10 Mar March 10, 2020 – GO Concepts John Gambill and Ignite Your Career Steve Kahan
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John Gambill – CEO of GO Concepts and Disabilities IT Advocate
John Gambill, Jr is CEO of GO Concepts, a Premier Information Technology Solutions Provider. The business has specialized in County Boards, Agencies, and Independent Providers for those with Developmental Disabilities. Go Concepts has been assisting both professional businesses and governmental entities with the IT needs for the entire developmental disabilities organization and business community. John has become a leader in the IT for disabilities space.
Steve Kahan – CMO at Thycotic and Author of Be a Startup Superstar: Ignite Your Career Working at a Tech Startup – Read interview highlights here
When senior leaders at startups tend to get turned off is when
there are no questions from an applicant. The questions help you understand and assess the startup.
Steve Kahan is a serial entrepreneur that has had success moving from the corporate world early in his career to the startup world. He has lessons for how young professionals or those that feel stuck in the corporate world can earn a great living doing in a technology startup, while doing what they love. His six startup involved companies resulted in more than $3 billion in shareholder value. He is currently CMO at Thycotic, which will become the seventh. He has just written a book published by Wiley and Audible and available on Amazon.com called “Be a Startup Superstar.”
Highlights from Steve’s Interview
I am someone who actually didn’t start in the startup world. If you take a step back, I started my career listening to my parents; and my father in particular. He used to tell me so many times when I was growing up, “Steve, of course, your mother and I would much prefer that you become a doctor or a lawyer. But short of that, getting a job at a large corporation will do.” So that was the path I took. I remember I was processing claims for a large company, I was down to $50 in my bank. I was staring at my bank statement and the pile of claims I was supposed to process on a particular day, wondering how on earth I’d ever get ahead. I’d work long days but the student loans would grab ahold of my paycheck before they’d ever hit my bank account. So, I asked myself a very important question, and that was, “How could I earn a great living and love the work I do?” That took me into the startup world. I made that leap and now I’m with my seventh startup, the six previous have had great exits. I’ve learned a lot along the way. Startups are sort of an overlooked place to find some amazingly great jobs. So that’s where I built my expertise and what I wrote my book about.
The first thing that people are oftentimes unaware of is that 43% of college graduates with a bachelor degree within their first year are underemployed. If you ask a friend of mine by name of Josiah Sternfeld at the University of Texas McCombs School of Business, when he asked his students where they plan to work once they graduate, the overwhelming majority said a large corporation, in spite of the fact that 65% of all new jobs since 1995 have been created by SMEs and startups. If you google the phrase “People who feel stuck in their corporate jobs”, you’ll get nearly 300 million results, and that’s a lot of content. So, there must be a lot of people who feel this way. I think that people can enter the startup world early in their career, it’s often overlooked, or even at any point during their career, so long as they learn how to choose the best startup and how to be successful once they’ve made that leap.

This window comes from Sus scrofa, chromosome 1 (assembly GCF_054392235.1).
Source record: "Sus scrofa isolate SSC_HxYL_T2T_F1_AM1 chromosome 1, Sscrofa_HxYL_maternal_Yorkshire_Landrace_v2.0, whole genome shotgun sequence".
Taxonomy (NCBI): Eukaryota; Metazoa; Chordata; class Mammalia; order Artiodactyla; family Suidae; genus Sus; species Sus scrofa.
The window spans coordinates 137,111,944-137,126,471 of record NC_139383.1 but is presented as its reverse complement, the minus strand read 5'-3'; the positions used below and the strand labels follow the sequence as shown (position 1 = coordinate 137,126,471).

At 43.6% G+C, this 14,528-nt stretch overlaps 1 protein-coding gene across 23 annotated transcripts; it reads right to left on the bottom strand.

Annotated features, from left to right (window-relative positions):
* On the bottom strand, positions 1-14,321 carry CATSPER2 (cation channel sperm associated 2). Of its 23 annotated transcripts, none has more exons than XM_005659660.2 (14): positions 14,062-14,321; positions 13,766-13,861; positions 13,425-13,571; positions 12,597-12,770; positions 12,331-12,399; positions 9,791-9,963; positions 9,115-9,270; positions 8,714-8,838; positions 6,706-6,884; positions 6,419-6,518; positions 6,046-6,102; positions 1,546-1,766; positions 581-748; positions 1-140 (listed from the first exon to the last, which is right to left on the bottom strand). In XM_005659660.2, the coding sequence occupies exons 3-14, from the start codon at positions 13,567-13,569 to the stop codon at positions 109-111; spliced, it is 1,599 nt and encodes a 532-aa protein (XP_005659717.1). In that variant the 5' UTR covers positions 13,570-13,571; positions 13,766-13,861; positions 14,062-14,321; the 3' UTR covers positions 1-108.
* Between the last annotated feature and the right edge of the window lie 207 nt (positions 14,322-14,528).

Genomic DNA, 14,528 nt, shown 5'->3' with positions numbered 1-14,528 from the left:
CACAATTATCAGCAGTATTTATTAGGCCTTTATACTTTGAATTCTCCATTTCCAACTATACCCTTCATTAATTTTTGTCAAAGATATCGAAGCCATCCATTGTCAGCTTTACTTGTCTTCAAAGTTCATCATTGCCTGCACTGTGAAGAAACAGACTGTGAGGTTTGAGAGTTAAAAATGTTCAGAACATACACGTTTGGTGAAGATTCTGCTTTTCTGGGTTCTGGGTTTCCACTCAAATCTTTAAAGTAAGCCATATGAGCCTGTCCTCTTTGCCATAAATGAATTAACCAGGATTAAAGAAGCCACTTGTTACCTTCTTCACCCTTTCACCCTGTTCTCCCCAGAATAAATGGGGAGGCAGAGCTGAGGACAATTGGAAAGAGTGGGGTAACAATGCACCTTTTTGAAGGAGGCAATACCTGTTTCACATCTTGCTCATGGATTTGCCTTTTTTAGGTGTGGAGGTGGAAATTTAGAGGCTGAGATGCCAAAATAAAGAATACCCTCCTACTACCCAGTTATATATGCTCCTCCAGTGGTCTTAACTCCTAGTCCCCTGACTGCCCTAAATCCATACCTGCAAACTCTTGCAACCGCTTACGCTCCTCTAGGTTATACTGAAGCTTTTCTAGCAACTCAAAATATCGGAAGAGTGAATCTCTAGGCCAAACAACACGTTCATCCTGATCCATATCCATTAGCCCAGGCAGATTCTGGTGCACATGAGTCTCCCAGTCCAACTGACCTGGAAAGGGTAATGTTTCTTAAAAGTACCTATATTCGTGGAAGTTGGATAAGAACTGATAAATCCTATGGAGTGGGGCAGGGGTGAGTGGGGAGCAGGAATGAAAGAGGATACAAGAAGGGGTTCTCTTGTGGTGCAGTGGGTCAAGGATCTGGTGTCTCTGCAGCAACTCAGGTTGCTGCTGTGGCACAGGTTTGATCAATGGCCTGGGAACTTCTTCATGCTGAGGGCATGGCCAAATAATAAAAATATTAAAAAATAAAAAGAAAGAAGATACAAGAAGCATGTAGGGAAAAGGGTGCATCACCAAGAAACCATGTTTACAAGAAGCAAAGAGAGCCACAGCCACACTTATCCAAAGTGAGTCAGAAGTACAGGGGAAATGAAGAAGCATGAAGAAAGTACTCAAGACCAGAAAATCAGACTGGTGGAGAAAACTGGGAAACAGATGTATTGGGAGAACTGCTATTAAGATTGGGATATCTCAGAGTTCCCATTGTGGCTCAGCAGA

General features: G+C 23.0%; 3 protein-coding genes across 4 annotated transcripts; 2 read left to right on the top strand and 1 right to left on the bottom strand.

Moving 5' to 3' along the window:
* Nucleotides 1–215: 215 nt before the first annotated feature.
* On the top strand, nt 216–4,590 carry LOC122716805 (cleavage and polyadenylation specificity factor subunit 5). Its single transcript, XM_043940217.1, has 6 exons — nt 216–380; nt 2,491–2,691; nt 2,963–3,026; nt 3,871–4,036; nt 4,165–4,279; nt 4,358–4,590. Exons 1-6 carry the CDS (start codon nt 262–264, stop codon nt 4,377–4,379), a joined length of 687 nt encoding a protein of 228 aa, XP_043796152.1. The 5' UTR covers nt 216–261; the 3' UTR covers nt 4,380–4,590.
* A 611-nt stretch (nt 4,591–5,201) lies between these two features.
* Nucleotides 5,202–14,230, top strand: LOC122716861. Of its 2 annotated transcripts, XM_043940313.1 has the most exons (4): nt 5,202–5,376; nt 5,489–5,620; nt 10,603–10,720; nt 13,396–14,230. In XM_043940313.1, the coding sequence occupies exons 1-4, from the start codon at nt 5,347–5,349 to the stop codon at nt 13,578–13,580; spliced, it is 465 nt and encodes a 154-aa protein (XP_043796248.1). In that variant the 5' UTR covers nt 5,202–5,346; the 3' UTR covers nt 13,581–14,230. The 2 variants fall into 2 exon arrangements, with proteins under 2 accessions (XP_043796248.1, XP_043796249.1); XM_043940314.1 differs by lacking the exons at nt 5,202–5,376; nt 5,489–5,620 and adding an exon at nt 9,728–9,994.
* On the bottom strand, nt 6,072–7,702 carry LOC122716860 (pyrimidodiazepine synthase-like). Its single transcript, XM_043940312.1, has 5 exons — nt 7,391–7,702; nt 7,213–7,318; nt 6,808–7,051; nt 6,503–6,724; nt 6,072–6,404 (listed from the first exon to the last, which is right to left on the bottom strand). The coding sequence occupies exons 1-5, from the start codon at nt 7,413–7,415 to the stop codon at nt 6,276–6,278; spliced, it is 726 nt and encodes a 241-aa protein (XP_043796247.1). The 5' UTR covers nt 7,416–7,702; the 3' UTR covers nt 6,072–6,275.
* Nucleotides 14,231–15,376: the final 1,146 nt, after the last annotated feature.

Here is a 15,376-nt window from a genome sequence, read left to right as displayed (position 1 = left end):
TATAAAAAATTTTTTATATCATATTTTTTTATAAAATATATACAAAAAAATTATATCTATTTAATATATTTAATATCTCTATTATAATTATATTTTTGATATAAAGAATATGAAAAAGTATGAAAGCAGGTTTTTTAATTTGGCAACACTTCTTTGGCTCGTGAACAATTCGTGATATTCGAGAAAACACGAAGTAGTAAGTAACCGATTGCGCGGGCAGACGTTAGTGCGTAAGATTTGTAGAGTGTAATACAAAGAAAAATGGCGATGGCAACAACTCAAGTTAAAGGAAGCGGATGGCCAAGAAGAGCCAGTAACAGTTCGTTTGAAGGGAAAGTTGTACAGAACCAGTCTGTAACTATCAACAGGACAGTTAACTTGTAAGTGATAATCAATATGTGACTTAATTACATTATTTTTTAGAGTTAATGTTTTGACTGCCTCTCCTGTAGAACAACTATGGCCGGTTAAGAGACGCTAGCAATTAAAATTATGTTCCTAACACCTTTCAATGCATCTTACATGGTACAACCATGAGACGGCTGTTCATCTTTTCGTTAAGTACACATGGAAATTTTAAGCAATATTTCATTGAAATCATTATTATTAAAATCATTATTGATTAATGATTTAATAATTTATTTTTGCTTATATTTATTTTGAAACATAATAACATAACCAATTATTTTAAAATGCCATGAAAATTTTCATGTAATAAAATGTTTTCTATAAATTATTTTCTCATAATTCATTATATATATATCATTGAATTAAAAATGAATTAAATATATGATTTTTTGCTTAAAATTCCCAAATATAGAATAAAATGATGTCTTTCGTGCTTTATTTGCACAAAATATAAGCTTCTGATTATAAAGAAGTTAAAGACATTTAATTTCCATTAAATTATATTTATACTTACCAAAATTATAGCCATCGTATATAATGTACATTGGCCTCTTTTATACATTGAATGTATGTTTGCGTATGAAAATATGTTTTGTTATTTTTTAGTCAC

For me, when I first started out of college, I was the first person hired into marketing at an organization. It was awesome because it gave me the chance to have great versatility in the role, and I got a chance to do everything. If you contrast that versus large corporations where you’re oftentimes hired into a pigeonholed role, it just gave me a great opportunity to build my expertise at an exponential rate. Very early on, I had also started up one startup as a founder that grew. For rest of the organizations I came in what I would consider to be phase two, which is when the business has proven viability and is looking to scale, and bringing that expertise and knowledge in order to take a business that has potential, and scaling it big time.
What you want to be able to do is separate a startup with a good story versus one that has a good story and a good chance to sit at success. If I would have done this once in my career, maybe I would have been lucky, but it’s now number seven. Here’s what I look for. Number one: quality people who share the same values as you do. Startups tend to be smaller companies and people reflect the company’s culture, so you got to be able to respect, trust, and admire the people that are involved. What you’re looking for in particular is a solid management team who’ll rock your world.
Secondly, the startup’s concept needs to fill a big market need. Particularly in the B2B space, buyers don’t spend money on nice-to-solve problems; they spend money on-must solve problems. There’s a tremendous amount of research you could find by googling, by industry influencers and analysts, to see if the market is large enough. Don’t be dissuaded if you see there’s some big boy competition, be dissuaded if you see there’s no competition, which might be indicative of just a market that just is not large enough that would allow the business to grow. It really depends but at least where I’ve chosen to move into, I look for markets where you start to see it approaching billions or a growth rate that could approach billions or hundreds of millions. Particularly because most markets are brutally competitive, rarely does anyone operate in a competition-free zone, so that’s kind of a number that I tend to look at. And of course, look for the year-over-year growth rate as well.
Thirdly, look for a great product that you can believe in. Would you purchase, use, or recommend it? The key there is you want to go to work for a startup in which you have passion for the product that the company creates, and in particular, your role in creating it. So, if you can’t get behind it with enthusiasm, move on.